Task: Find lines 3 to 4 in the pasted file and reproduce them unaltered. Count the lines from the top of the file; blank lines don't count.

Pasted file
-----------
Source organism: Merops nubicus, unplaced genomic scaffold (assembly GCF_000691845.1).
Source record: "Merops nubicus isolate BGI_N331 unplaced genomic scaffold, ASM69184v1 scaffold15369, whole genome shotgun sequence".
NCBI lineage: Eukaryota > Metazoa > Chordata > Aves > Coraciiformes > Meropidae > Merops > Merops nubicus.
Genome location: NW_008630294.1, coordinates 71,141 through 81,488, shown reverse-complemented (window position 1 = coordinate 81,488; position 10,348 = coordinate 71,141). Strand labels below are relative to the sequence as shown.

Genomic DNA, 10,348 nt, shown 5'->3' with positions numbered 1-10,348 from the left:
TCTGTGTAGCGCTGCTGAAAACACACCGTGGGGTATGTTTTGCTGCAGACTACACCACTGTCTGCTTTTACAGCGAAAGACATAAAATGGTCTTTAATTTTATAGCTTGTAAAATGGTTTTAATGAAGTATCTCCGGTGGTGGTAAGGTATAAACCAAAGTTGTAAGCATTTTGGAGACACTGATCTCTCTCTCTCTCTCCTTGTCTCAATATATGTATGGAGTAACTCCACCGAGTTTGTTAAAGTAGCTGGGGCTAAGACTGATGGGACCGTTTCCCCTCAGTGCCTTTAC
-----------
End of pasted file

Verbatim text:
NCBI lineage: Eukaryota > Metazoa > Chordata > Aves > Coraciiformes > Meropidae > Merops > Merops nubicus.
Genome location: NW_008630294.1, coordinates 71,141 through 81,488, shown reverse-complemented (window position 1 = coordinate 81,488; position 10,348 = coordinate 71,141). Strand labels below are relative to the sequence as shown.